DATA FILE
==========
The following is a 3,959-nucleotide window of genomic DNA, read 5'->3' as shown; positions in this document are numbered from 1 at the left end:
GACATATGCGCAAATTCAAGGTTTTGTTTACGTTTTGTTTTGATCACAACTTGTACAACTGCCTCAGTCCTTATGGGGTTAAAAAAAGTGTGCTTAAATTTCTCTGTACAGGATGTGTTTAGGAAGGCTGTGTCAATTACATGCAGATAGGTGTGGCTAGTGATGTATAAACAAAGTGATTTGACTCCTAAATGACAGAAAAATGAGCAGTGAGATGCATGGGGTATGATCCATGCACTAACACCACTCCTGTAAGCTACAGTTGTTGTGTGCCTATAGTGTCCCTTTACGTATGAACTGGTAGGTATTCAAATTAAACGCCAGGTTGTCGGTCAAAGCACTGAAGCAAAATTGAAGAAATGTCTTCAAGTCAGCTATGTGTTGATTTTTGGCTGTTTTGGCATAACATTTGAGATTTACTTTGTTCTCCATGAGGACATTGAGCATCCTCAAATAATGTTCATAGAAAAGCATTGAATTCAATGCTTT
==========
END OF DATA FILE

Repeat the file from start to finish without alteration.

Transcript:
The following is a 3,959-nucleotide window of genomic DNA, read 5'->3' as shown; positions in this document are numbered from 1 at the left end:
GACATATGCGCAAATTCAAGGTTTTGTTTACGTTTTGTTTTGATCACAACTTGTACAACTGCCTCAGTCCTTATGGGGTTAAAAAAAGTGTGCTTAAATTTCTCTGTACAGGATGTGTTTAGGAAGGCTGTGTCAATTACATGCAGATAGGTGTGGCTAGTGATGTATAAACAAAGTGATTTGACTCCTAAATGACAGAAAAATGAGCAGTGAGATGCATGGGGTATGATCCATGCACTAACACCACTCCTGTAAGCTACAGTTGTTGTGTGCCTATAGTGTCCCTTTACGTATGAACTGGTAGGTATTCAAATTAAACGCCAGGTTGTCGGTCAAAGCACTGAAGCAAAATTGAAGAAATGTCTTCAAGTCAGCTATGTGTTGATTTTTGGCTGTTTTGGCATAACATTTGAGATTTACTTTGTTCTCCATGAGGACATTGAGCATCCTCAAATAATGTTCATAGAAAAGCATTGAATTCAATGCTTT